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Conquistador
Buddy Levy
Reviewed by Kathy Hare

Theoretical physicist Stephen Hawking recently said, “If aliens ever visit us, I think the outcome would be much as when Christopher Columbus first landed in America, which didn’t turn out very well for the Native Americans.”

Shortly after Columbus’ voyage in 1492, the Spaniards began crisscrossing the Caribbean in search of gold; a few ships even visited the mainland. Nevertheless, when Hernán Cortés entered Mexico in 1519, Europeans had no idea that a highly complex and powerful civilization existed just beyond the shoreline.

“Conquistador” by Buddy Levy records the brutal details of the most famous alien encounter in history. If Cortés had stepped off a spaceship, the annihilation of 33 percent of America’s indigenous population may have been quicker, but little else would have changed. When a technologically superior culture meets a less advanced civilization, the results are dismal. Along with their superior weapons, aliens also bring their diseases. The battle for control of the Aztec Empire pitted monotheists against polytheists, gunpowder against arrows. But neither gods nor guns determined the victor; smallpox did.

From Cortés’ perspective, God was on his side as he tossed Aztec priests to their deaths, starved or enslaved thousands of women and children, and laid waste to great swaths of Mexico. Montezuma, on the other hand, thought Cortés’ desire to stomp-out Aztec rituals was as bizarre as his horses. Human sacrifice appeased the gods, who in return allowed the sun to rise and rain to fall. To stop the human offerings meant certain death for everyone.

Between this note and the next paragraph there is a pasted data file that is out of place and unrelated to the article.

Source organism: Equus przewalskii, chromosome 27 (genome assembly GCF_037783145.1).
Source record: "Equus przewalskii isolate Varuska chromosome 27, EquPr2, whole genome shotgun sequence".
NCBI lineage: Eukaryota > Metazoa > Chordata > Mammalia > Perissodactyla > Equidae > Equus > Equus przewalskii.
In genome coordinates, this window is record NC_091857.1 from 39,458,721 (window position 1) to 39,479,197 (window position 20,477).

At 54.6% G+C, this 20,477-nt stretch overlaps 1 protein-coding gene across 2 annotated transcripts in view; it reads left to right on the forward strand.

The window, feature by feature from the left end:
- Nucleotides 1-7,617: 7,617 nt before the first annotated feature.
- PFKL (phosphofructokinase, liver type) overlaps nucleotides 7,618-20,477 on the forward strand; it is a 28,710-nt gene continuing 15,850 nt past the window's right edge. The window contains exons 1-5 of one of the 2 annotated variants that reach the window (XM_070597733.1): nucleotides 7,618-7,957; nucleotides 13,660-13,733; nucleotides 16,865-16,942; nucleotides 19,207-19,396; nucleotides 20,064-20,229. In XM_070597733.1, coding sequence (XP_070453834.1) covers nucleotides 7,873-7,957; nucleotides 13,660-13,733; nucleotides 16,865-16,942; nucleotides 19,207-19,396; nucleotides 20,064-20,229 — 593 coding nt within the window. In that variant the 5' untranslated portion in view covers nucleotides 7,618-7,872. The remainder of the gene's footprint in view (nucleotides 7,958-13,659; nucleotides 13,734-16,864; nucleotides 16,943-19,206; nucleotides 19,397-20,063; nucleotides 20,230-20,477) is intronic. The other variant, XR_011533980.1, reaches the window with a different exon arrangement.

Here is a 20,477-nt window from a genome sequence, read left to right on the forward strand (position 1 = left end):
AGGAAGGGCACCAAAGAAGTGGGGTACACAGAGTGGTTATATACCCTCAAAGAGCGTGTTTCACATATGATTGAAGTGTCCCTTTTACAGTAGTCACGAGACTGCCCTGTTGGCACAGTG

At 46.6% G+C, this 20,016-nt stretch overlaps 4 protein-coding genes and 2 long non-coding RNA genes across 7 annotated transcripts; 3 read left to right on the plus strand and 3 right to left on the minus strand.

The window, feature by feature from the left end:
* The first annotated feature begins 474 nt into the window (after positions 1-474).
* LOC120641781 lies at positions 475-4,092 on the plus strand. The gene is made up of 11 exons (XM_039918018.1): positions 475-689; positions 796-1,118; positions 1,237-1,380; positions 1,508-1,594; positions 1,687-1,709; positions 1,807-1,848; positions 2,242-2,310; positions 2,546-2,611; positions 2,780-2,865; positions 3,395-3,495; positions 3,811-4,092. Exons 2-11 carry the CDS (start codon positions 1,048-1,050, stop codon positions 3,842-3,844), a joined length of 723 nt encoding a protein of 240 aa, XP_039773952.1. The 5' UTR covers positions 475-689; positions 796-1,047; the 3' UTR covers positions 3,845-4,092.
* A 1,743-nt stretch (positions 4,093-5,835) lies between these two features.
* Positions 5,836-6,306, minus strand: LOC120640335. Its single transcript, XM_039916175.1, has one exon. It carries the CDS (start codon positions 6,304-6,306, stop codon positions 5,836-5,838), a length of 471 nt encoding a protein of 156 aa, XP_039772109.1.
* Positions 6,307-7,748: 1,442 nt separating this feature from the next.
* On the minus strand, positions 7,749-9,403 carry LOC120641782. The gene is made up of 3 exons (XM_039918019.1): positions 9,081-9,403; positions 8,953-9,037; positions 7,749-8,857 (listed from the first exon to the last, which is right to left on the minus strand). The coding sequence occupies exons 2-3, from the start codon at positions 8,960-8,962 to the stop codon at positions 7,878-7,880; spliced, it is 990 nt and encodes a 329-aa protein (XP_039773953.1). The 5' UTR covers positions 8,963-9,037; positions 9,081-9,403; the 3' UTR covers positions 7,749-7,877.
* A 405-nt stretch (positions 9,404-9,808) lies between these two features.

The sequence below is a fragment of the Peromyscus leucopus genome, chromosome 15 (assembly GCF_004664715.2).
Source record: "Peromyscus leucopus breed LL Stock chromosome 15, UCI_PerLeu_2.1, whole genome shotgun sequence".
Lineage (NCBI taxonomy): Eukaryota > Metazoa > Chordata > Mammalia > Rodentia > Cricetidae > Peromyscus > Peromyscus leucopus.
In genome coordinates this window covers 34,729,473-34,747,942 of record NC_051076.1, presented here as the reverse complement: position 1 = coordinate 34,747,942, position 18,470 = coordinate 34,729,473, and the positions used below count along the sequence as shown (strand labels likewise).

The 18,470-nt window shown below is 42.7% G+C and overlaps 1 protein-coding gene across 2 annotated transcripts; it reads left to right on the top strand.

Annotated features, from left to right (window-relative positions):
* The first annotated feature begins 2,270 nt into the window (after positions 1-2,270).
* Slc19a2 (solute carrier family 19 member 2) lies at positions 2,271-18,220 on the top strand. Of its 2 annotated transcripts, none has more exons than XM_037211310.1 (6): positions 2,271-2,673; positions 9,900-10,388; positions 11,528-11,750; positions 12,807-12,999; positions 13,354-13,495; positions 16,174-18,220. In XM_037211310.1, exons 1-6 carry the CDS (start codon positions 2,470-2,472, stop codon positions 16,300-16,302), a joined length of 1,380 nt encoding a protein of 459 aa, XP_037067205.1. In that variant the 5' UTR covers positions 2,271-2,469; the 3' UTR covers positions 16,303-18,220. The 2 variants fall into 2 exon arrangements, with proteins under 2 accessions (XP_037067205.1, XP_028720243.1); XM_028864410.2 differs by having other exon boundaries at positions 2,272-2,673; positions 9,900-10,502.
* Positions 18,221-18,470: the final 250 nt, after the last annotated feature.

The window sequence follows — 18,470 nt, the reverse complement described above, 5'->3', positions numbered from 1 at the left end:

“Conquistador” is a bundle of paradoxes. When Spanish forces entered Tenochtitlán, present day Mexico City, they were dumbstruck by its beauty, order, and cleanliness. Cortés described it as “the most beautiful thing in the world.” But as they drew closer to the pyramids, the rows of skulls and the blood-soaked temple steps sickened them. Still, Cortés’ mass murders, branding of slaves, and the unspeakable tortures he employed to gain information, left me wondering exactly which culture was the more barbaric. However, the author spends little time moralizing about the atrocities committed by both sides. Perhaps he understood the raw facts are thought-provoking enough.

Levy compiled his account of Cortés’ defeat of the Aztec Empire with care. His source notes alone are a small book. Where conflicting accounts of the same event exist, he uses the most credible source, providing footnotes to alert readers about differing opinions. Then Levy breathes life into his meticulous research to retell one of history’s most lopsided victories. How could a small force, sometimes outnumbered 1000 to 1, overwhelm the ferocious Aztecs?  While we all know the ending to this story, “the devil is in the details.” And the details will leave you talking about “Conquistador” for a long time to come. Hollywood couldn’t have written this thriller – it’s too unbelievable. Only history in the hands of a skilled author can deliver an adventure filled with so much skill, cunning, greed and unfathomable brutality.

Historians like to debate whether Cortés was the luckiest conqueror in history, or a great military strategist. He wasn’t the first white man the Aztecs encountered, but Cortés did make a charmed landing in Mexico on “1-Reed;” a date that only occurred once every 52 years in the Aztec Calendar. The myth of Quetzalcoatl said “The bearded royal ancestor” would arrive on 1-Reed to “shake the foundation of heaven and conquer Tenochtitlán.” Levy credits the myth with buying Cortés time, but little else.

The firepower of two previous Spanish expeditions never made it beyond Mexico’s coastline before being beaten back into the sea. Yet historians often describe Cortés’ victory as a “cake walk.” Levy certainly disagrees. He said, “Cortés’ military and political genius is only exceeded by that of Alexander the Great,” who Cortés most likely studied.